Intended Learning Outcomes:
1-Use science process and thinking skills.
2-Manifest scientific attitudes and interests.
3-Understand science concepts and principles.
4-Communicate effectively using science language and reasoning.
5-Demonstrate awareness of social and historical aspects of science.

Instructional Procedures:

Invitation to Learn: Vinegar and Baking Soda

  1. Have the students gather around a desk or table that has a funnel, scale, baking soda, vinegar, a pop bottle, and a balloon on it.
  2. Weigh the baking soda, vinegar, pop bottle, and balloon separately and record them on paper. Add the weights together to get the total weight.
  3. Pour the vinegar into the pop bottle and put the baking soda into the balloon. Use a funnel for ease in pouring. Carefully put the balloon over the bottle opening so the baking soda doesn't go into the bottle. Let the balloon hang down over the side of the bottle.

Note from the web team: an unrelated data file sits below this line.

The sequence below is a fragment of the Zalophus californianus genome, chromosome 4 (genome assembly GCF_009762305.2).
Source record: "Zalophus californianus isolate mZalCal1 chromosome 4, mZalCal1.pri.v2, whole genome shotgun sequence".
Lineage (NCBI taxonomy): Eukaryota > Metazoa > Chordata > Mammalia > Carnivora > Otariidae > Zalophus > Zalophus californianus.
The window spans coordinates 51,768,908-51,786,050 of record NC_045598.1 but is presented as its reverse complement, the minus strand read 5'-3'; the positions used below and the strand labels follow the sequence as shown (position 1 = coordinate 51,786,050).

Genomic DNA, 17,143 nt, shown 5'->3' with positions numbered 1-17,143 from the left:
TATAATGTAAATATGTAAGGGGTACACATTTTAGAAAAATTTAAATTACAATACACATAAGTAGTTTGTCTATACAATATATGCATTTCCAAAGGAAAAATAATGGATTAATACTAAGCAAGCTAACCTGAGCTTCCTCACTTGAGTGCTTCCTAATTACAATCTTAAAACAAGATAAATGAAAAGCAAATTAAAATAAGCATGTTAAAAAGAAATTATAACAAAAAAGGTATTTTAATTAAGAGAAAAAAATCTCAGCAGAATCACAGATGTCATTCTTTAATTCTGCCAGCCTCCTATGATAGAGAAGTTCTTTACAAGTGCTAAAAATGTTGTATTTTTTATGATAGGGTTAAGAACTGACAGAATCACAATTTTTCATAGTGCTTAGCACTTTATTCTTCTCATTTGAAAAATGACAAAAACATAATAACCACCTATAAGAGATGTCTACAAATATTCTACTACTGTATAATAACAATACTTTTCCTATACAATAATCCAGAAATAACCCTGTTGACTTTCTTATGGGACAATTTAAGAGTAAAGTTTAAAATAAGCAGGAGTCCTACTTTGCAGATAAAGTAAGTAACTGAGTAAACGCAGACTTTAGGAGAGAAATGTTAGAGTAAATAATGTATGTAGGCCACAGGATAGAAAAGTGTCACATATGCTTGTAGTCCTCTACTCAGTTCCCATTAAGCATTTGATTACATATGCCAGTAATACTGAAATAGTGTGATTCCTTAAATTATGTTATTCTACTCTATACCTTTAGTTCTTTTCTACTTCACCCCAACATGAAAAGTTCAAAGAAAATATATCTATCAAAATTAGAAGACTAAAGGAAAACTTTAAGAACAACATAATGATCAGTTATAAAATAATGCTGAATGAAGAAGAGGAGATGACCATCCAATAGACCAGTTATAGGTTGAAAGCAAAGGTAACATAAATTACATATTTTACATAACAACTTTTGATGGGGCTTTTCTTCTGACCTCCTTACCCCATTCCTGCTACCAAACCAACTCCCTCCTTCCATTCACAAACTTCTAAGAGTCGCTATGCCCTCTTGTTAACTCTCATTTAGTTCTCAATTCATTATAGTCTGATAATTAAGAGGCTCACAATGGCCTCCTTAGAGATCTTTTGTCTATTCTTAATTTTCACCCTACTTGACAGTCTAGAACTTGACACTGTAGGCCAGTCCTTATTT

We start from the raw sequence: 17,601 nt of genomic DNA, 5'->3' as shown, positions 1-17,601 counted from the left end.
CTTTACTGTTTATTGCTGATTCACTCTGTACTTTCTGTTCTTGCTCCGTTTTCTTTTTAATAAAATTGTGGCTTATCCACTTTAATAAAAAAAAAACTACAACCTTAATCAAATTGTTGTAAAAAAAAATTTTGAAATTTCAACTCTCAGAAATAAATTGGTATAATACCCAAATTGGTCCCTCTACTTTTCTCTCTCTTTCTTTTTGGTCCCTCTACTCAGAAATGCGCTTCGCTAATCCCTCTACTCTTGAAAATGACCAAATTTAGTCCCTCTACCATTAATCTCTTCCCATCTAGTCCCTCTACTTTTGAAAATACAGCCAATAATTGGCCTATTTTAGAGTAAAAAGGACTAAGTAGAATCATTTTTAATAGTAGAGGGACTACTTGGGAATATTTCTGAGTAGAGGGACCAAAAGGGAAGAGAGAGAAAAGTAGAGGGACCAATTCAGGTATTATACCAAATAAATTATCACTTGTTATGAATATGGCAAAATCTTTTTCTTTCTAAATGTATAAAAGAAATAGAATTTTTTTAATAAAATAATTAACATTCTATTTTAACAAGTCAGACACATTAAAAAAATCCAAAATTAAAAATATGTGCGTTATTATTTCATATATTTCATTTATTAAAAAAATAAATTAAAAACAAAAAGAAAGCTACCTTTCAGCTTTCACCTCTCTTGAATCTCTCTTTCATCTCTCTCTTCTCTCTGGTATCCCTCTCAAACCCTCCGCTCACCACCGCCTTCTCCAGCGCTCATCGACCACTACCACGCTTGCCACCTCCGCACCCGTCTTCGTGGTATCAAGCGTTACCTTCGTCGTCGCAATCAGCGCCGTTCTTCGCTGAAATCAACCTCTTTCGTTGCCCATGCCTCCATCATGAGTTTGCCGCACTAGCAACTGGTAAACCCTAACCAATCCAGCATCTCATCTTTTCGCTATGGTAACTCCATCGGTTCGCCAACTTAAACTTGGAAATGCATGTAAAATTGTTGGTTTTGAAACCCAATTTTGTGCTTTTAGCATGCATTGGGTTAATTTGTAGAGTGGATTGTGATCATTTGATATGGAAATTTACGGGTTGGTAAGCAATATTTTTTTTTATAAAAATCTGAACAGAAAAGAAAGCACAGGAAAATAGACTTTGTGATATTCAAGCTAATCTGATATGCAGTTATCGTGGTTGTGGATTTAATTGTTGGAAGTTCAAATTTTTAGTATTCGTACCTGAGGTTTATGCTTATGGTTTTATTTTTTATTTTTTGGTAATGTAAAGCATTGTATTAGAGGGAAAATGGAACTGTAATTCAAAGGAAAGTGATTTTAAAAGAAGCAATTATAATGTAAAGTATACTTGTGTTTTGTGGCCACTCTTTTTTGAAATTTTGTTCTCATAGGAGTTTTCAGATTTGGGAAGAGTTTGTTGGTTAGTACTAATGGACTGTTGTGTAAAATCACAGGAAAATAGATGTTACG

4. Ask the students to predict what will happen when the baking soda is mixed with vinegar inside the bottle.
  5. Mix the two substances together by holding the balloon upright and letting the baking soda fall into the bottle of vinegar.
  6. Have a discussion of the observations. (The substances that were mixed together produced a chemical reaction, giving off a gas called CO2 that inflated the balloon.)
  7. After the fizzing stops, record the collective weight of the bottle, balloon, gas and the new substance. Is it the same weight as the total weight recorded before? (The weight of an object is always equal to the sum of its parts, regardless of how it is assembled.)
  8. Remove the balloon filled with the CO2 gas and allow the gas to leave the balloon. Put the balloon back on the bottle. Ask the students how the weight of the items might now be affected. (Students will hopefully be able to understand because a gas was given off that some of the weight is now distributed into the room and out of the items in the bottle.)